9 Pentecost Year A
Matthew 13:1-9; (18-23)
"That crazy gardener"
I have a confession to make. I am not much of a gardener. If you were to drive by our house, you would notice this immediately, because you would not see – -as some houses have – lots of varieties and colors of flowers all around in our front yard. I love to admire other people’s gardens, and in theory I would love to have a more beautiful garden of my own, but in practice I seem to find it hard to make the time for all of the different kinds of work that a garden entails:planting and fertilizing and pulling weeds and watering the young plants. One summer I did try to plant a few flowers on the south side of the house, but I didn’t keep an eye on them as I should have, and it got hot and well: they didn’t do very well. Probably I also didn’t choose the right plant for that particular place in the yard. However, while those flowers did not survive, there are other plants in our yard that are doing quite well – and no, I’m not talking about weeds. I’m talking about saplings, young trees. Early in the spring, we see the helicopter seeds, and it seemed this year even more of them than usual – and all of a sudden, there are saplings all over our yard, saplings on the side of the house where the flowers didn’t grow, and saplings in the midst of our peony bushes. In fact, the saplings kind of snuck up on us there, and got pretty big before I saw them. So I have been spending some hard labor this summer digging out pretty hefty saplings from among our peonies, as well as other places in the yard. It’s made me consider the whole issue of roots, among other things, because these saplings have strong and deep roots – they want to stay – as much as I don’t want them to.
However, our gospel reading today, appropriate enough for the middle of summer, is not about roots, is it? It’s about seeds, really. It’s about seeds and it’s about soil, different kinds of soil. The image in the gospel is the image of a sower sowing seeds in all kinds of soil – but sowing might be a kind word to use, really, for the sower really throws the seed around in a manner unlike any gardener, or any farmer that I have ever known. When I was more of a gardener, back in the days of my rural ministry, I sowed my carrots and my peas and my beans in neat rows, or at least as neat a row as I could possibly muster. And I sowed my cucumbers in hills, just like the directions on the package. And then I carefully marked the spots where they were planted with little sticks so that I could remember to water and to check for growth and to do all the sorts of things careful gardeners do. So when I hear the gospel story and see the image of the gardener in my mind, the first thing that comes to my mind are those saplings, planted in Good Soil, all right, but right where I don’t want them, right in the middle of my peonies, right in the middle of the lawn. That crazy gardener tosses the seeds around and doesn’t seem to care where they fall down, and that’s crazy in more ways than one.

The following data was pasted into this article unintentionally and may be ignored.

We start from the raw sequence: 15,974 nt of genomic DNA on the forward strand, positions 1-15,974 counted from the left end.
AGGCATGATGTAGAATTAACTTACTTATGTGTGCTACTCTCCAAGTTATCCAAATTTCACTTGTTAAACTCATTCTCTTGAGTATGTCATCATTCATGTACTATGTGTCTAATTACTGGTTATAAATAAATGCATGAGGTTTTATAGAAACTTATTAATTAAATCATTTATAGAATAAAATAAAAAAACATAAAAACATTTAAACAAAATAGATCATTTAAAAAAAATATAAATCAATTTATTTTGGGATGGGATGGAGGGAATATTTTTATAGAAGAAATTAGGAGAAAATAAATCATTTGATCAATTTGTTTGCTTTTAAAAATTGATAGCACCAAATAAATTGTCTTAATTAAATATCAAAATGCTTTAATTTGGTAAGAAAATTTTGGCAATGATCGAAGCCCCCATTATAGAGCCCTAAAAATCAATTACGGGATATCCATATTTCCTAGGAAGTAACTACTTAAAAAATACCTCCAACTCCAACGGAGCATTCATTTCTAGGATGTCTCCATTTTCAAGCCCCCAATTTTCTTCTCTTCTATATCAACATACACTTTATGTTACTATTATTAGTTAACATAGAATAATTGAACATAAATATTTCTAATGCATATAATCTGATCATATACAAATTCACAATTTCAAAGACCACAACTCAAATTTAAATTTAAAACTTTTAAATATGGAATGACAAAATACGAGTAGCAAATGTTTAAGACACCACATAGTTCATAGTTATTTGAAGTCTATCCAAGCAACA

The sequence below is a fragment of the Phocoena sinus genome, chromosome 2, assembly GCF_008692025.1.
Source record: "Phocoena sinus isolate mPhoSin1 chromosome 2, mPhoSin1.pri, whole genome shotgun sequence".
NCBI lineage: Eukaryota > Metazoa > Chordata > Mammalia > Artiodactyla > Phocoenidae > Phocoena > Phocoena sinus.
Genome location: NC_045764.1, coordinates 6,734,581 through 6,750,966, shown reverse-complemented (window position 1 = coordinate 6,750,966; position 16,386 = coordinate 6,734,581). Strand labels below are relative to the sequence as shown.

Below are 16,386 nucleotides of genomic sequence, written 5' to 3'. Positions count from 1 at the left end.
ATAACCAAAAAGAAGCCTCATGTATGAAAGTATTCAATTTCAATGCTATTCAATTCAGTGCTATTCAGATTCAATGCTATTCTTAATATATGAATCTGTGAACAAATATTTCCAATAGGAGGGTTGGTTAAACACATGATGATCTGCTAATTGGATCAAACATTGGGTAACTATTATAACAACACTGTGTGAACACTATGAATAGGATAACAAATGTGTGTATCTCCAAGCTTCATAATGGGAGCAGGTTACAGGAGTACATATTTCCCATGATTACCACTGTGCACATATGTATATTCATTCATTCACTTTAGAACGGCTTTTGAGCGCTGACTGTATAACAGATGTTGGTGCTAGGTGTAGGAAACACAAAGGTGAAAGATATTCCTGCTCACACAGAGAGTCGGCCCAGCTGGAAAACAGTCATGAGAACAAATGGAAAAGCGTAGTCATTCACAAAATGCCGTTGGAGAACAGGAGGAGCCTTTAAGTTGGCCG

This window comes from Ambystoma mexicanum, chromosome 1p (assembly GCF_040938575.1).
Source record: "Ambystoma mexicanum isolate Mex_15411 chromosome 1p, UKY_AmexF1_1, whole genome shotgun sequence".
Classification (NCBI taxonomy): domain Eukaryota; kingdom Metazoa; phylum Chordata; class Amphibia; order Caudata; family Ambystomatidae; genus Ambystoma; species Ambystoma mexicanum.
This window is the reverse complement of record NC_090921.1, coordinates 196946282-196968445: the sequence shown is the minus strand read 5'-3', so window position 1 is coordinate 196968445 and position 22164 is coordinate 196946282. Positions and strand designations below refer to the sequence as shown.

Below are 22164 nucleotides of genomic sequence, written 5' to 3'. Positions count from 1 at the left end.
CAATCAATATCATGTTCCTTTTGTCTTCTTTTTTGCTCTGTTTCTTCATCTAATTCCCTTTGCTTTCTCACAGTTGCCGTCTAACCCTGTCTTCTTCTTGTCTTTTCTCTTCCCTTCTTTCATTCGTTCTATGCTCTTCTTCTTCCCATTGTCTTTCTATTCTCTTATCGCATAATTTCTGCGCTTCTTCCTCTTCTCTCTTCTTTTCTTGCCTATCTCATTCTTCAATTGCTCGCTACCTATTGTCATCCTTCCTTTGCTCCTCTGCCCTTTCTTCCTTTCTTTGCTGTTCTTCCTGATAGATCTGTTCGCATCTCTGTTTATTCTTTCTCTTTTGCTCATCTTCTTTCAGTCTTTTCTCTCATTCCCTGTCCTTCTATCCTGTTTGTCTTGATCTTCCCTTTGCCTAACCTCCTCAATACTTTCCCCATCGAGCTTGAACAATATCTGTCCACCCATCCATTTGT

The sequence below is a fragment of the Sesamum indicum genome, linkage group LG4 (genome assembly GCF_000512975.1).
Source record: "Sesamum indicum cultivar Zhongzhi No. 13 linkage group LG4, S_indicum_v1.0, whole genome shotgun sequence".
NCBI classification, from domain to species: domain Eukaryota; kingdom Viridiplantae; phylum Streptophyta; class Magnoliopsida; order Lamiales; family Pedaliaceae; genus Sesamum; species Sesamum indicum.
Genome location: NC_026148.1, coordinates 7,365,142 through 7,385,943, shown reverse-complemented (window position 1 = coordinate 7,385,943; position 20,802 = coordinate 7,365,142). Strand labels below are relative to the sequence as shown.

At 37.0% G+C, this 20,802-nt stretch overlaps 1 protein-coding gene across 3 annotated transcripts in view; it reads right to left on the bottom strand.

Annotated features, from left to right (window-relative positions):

It’s crazy, first of all, because the sower does not only sow in the"right" places. There are many types of soil, and the wise among us, might designate a specific place for our gardens. But the sower throws the seed everywhere, not just in the garden. The sower throws the seed – on the path, on the rocky ground, and among thorns, as well as in good soil. This attention to the types of soil might lead us to suspect that the point of the parable is the type of soil – and of course the interpretation of the parable also might lead us in this direction as well. But I think that the main point is to notice all of the places where the sower throws the seeds, not just in the "right" places, and not just in the "official garden" with the fence around it, but all along the countryside.
This reminds me of an image from a children’s book I read some time ago, Miss Rumphius. Miss Rumphius was told by her uncle, when she was a little girl, that she should "do something to make the world more beautiful." For a long time, she wasn’t sure what that might be. But as an older lady, when she spent one winter sick in bed, she got an idea: that she would buy seeds of lupine flowers, and walk around the countryside near her home throwing them wherever she happened to walk. The people would see her walking around and they started to call her "that crazy old lady." That is what the sower in this parable is like: like the crazy old lady, throwing seeds around all over creation.